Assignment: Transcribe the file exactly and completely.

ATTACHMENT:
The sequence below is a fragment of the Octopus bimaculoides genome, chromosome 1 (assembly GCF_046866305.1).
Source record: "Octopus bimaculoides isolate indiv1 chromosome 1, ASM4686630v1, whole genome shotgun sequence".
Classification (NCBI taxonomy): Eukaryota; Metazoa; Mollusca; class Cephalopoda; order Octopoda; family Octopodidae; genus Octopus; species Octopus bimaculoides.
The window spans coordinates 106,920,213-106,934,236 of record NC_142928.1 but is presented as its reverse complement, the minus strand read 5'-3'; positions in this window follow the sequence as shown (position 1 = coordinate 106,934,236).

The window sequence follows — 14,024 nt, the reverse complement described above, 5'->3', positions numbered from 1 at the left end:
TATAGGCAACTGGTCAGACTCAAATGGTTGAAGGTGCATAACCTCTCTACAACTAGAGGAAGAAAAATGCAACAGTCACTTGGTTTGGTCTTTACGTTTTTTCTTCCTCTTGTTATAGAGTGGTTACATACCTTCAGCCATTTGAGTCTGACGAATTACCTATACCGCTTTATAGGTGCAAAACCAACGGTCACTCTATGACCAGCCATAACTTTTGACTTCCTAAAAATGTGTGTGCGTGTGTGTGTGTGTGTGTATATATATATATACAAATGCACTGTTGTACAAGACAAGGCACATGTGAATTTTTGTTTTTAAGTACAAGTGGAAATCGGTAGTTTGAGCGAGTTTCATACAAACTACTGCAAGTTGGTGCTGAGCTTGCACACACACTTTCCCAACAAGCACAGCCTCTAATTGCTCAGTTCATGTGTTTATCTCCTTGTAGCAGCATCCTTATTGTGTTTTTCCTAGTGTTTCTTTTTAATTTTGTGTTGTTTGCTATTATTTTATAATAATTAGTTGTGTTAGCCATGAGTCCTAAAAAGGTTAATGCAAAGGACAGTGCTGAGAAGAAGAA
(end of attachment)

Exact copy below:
The sequence below is a fragment of the Octopus bimaculoides genome, chromosome 1 (assembly GCF_046866305.1).
Source record: "Octopus bimaculoides isolate indiv1 chromosome 1, ASM4686630v1, whole genome shotgun sequence".
Classification (NCBI taxonomy): Eukaryota; Metazoa; Mollusca; class Cephalopoda; order Octopoda; family Octopodidae; genus Octopus; species Octopus bimaculoides.
The window spans coordinates 106,920,213-106,934,236 of record NC_142928.1 but is presented as its reverse complement, the minus strand read 5'-3'; positions in this window follow the sequence as shown (position 1 = coordinate 106,934,236).

The window sequence follows — 14,024 nt, the reverse complement described above, 5'->3', positions numbered from 1 at the left end:
TATAGGCAACTGGTCAGACTCAAATGGTTGAAGGTGCATAACCTCTCTACAACTAGAGGAAGAAAAATGCAACAGTCACTTGGTTTGGTCTTTACGTTTTTTCTTCCTCTTGTTATAGAGTGGTTACATACCTTCAGCCATTTGAGTCTGACGAATTACCTATACCGCTTTATAGGTGCAAAACCAACGGTCACTCTATGACCAGCCATAACTTTTGACTTCCTAAAAATGTGTGTGCGTGTGTGTGTGTGTGTGTATATATATATATACAAATGCACTGTTGTACAAGACAAGGCACATGTGAATTTTTGTTTTTAAGTACAAGTGGAAATCGGTAGTTTGAGCGAGTTTCATACAAACTACTGCAAGTTGGTGCTGAGCTTGCACACACACTTTCCCAACAAGCACAGCCTCTAATTGCTCAGTTCATGTGTTTATCTCCTTGTAGCAGCATCCTTATTGTGTTTTTCCTAGTGTTTCTTTTTAATTTTGTGTTGTTTGCTATTATTTTATAATAATTAGTTGTGTTAGCCATGAGTCCTAAAAAGGTTAATGCAAAGGACAGTGCTGAGAAGAAGAA